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6. Liquid Helium-4

Topics to cover

1. Fritz Londons explanation of superuidity in liquid helium-4 using Bose Einstein condensate (BEC). 2. Theory and experimental search for BEC. 3. Laszlo Tiszas 2-uid model theory. Experiments. 4. Lev Landaus critical velocity. Experiments. 5. Quantised vortices.

Liquid Helium-4

Explaining superuidity.

Fritz London suggested using Bose Einstein condensate (BEC) to explain superuidity. This is possible because:

2. The liquid would then become a single wavefunction, so it would show no viscosity unless it ows too quickly.

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In order to test his theory, London calculated the transition temperature and heat capacity of the BEC (left gure). He showed that there is some agreement with liquid helium-4 (right gure), at least in trend.

Left: Enss and Hunklinger, Low Temperature Physics, page 8, 2005. Right: London, Physical Review, volume 54, page 947, 1938

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We shall look at a simplied version of Londons treatment to calculate the BEC heat capacity. This involves nding: 1. the temperature at which condensation starts, 2. the change in number of atoms with temperature, and 3. the heat capacity below condensation temperature.

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Using the Bose-Einstein distribution that we have learnt, we can calculate the temperature at which bosons condense into BEC. Recall the expression we rst derived for the Bose-Einstein distribution: ni 1 = gi exp(1 2i) 1 When applying this to phonons, 1 was left out because the number of phonons is not xed. Now that we are dealing with atoms, which are real bosons, the number is xed and we have to keep 1. This is usually written in terms of as follows: ni 1 = gi exp(( )/kB T ) 1 This is usually denoted f (). We call it occupancy, and think of it as the average number of particle that occupies a state at energy .

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As with the ideal gas, electrons, photons and phonons, we write ni in terms of the number density: ni = n()d, and gi in terms of the density of states: gi = g ()d. Then we have the relations n()d = f ()g ()d and n()d = g ()d exp(( )/kB T ) 1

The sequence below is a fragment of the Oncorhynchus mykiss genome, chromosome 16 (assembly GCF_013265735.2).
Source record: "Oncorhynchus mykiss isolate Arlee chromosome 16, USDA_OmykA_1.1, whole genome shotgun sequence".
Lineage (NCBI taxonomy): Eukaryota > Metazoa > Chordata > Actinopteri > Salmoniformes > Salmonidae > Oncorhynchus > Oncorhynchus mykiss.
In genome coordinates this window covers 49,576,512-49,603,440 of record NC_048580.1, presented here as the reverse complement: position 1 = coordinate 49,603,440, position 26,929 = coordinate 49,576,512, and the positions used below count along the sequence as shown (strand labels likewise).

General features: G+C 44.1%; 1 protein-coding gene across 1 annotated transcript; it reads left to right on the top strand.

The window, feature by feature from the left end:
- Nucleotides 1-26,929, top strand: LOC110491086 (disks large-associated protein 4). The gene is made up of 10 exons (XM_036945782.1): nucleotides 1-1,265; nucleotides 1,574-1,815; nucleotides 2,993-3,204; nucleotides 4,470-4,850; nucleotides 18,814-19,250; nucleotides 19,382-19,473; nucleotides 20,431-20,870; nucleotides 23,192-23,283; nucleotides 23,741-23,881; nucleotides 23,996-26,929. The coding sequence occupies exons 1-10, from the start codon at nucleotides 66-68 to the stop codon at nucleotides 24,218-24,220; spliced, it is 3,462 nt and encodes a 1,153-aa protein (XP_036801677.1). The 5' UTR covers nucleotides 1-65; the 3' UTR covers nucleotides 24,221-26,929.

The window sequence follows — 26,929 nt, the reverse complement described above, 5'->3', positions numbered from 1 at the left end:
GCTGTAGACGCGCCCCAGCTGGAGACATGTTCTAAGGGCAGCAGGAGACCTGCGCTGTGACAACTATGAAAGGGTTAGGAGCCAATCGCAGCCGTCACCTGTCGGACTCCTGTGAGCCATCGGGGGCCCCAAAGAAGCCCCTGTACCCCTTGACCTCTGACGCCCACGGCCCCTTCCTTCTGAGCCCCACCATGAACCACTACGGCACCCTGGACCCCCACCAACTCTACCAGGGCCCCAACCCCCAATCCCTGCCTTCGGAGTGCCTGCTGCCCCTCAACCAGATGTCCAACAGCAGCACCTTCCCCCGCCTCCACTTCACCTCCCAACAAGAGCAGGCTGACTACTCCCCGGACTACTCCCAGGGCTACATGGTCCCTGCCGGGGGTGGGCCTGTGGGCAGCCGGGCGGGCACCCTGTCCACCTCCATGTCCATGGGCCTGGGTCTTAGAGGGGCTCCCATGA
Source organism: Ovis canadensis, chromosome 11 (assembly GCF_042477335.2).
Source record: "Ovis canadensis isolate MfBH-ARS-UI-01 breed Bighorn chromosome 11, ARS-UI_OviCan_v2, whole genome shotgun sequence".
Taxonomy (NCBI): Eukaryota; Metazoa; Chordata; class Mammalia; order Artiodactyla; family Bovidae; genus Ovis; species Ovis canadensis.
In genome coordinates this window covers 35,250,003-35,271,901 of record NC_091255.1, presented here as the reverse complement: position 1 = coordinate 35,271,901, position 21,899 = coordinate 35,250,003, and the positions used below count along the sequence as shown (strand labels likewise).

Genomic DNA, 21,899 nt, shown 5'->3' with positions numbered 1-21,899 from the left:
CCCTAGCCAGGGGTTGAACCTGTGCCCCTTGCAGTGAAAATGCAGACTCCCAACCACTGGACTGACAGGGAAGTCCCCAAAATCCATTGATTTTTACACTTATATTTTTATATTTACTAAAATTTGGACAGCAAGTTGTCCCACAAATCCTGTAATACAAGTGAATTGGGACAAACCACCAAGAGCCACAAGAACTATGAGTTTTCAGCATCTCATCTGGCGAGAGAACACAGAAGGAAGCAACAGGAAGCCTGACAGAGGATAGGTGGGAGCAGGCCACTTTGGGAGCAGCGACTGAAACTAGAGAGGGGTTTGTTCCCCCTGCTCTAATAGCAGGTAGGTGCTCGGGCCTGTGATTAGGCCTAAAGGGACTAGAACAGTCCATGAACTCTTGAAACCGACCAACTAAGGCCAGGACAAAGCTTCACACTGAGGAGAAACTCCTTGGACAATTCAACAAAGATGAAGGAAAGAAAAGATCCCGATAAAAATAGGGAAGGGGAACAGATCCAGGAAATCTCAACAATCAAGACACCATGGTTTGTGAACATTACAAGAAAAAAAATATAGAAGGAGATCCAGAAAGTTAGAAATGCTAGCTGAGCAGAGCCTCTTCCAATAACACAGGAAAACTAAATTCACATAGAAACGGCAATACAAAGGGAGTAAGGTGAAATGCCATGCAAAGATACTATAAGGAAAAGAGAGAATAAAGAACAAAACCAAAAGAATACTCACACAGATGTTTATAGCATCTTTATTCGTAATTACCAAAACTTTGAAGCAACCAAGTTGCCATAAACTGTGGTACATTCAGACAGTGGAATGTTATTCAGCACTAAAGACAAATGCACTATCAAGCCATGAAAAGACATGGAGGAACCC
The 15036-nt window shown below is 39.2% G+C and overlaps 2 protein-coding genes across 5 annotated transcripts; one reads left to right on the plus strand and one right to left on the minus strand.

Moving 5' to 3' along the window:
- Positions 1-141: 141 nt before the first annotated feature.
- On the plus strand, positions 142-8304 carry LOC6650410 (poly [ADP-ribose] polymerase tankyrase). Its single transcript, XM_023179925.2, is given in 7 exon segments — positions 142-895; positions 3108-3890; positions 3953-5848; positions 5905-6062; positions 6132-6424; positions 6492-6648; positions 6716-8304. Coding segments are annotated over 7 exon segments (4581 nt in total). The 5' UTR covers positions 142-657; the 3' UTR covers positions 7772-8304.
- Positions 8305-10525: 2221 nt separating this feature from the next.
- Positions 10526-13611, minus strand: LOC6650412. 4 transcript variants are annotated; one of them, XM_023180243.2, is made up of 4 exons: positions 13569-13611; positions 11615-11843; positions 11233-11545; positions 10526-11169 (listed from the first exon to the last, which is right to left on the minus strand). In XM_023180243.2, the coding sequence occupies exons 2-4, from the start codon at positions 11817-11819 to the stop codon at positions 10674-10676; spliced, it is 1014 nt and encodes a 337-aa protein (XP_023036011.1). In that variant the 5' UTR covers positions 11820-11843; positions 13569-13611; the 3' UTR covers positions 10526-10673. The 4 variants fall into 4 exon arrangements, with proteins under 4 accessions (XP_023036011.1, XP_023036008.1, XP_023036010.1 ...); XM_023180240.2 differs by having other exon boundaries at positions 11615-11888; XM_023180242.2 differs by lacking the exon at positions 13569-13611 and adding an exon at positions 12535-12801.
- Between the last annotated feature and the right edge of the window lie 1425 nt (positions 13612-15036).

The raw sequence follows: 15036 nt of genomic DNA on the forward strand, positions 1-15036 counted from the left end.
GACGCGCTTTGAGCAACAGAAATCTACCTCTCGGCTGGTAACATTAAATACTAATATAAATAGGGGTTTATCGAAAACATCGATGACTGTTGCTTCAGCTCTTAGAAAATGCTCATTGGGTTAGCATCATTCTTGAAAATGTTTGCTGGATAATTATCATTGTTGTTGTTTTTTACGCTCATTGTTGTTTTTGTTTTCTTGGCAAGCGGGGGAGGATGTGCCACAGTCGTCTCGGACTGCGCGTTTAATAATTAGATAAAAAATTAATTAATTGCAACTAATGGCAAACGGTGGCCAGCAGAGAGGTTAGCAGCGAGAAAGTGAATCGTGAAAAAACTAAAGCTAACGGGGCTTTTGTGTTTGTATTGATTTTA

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The density of states We have seen a number of dierent density of states. For electrons, we need to multiply by 2 because of the spin states. For phonons, we multiply by 3 for the three possible polarisations. For photons, we multiply by 2 for the two polarisation states. So what do we do for atoms that are bosons? The answer is: we use the same density of state for the ideal gas: 4mV 1/2 (2 m ) g ( ) = h3 This is the very rst one that we have seen, before we have to include the additional eects of spin and polarisation.

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is called the chemical potential. It is determined by the total number of particles. We get this by integrating:

N =

I have assumed that the ground state energy is zero, which is why I integrated from zero. This is not easy to solve. Instead, we shall make use of some approximations at low temperature. For a start, note that could depend on temperature, since the above equation contains T .

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The chemical potential 1 f () = exp(( )/kB T ) 1 If is positive, f () is negative for some energies.